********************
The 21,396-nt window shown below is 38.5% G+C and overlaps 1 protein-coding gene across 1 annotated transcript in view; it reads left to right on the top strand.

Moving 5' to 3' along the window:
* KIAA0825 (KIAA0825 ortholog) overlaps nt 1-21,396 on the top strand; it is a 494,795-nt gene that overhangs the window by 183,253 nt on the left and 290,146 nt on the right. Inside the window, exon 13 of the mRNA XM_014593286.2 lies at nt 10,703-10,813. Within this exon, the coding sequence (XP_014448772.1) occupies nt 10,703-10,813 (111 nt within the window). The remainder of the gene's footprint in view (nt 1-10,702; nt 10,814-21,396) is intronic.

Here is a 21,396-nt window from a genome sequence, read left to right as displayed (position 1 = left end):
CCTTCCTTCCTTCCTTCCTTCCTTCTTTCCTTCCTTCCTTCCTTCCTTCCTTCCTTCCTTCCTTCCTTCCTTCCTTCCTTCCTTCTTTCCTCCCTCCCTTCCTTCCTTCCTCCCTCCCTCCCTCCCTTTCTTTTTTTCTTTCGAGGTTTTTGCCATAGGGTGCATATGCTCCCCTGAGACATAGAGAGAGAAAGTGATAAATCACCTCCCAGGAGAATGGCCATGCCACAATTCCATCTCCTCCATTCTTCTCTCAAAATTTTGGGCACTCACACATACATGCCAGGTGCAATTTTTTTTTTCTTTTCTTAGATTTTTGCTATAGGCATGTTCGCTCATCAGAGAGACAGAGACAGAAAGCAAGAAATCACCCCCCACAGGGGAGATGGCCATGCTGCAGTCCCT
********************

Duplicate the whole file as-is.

The 21,396-nt window shown below is 38.5% G+C and overlaps 1 protein-coding gene across 1 annotated transcript in view; it reads left to right on the top strand.

Moving 5' to 3' along the window:
* KIAA0825 (KIAA0825 ortholog) overlaps nt 1-21,396 on the top strand; it is a 494,795-nt gene that overhangs the window by 183,253 nt on the left and 290,146 nt on the right. Inside the window, exon 13 of the mRNA XM_014593286.2 lies at nt 10,703-10,813. Within this exon, the coding sequence (XP_014448772.1) occupies nt 10,703-10,813 (111 nt within the window). The remainder of the gene's footprint in view (nt 1-10,702; nt 10,814-21,396) is intronic.

Here is a 21,396-nt window from a genome sequence, read left to right as displayed (position 1 = left end):
CCTTCCTTCCTTCCTTCCTTCCTTCTTTCCTTCCTTCCTTCCTTCCTTCCTTCCTTCCTTCCTTCCTTCCTTCCTTCCTTCCTTCTTTCCTCCCTCCCTTCCTTCCTTCCTCCCTCCCTCCCTCCCTTTCTTTTTTTCTTTCGAGGTTTTTGCCATAGGGTGCATATGCTCCCCTGAGACATAGAGAGAGAAAGTGATAAATCACCTCCCAGGAGAATGGCCATGCCACAATTCCATCTCCTCCATTCTTCTCTCAAAATTTTGGGCACTCACACATACATGCCAGGTGCAATTTTTTTTTTCTTTTCTTAGATTTTTGCTATAGGCATGTTCGCTCATCAGAGAGACAGAGACAGAAAGCAAGAAATCACCCCCCACAGGGGAGATGGCCATGCTGCAGTCCCT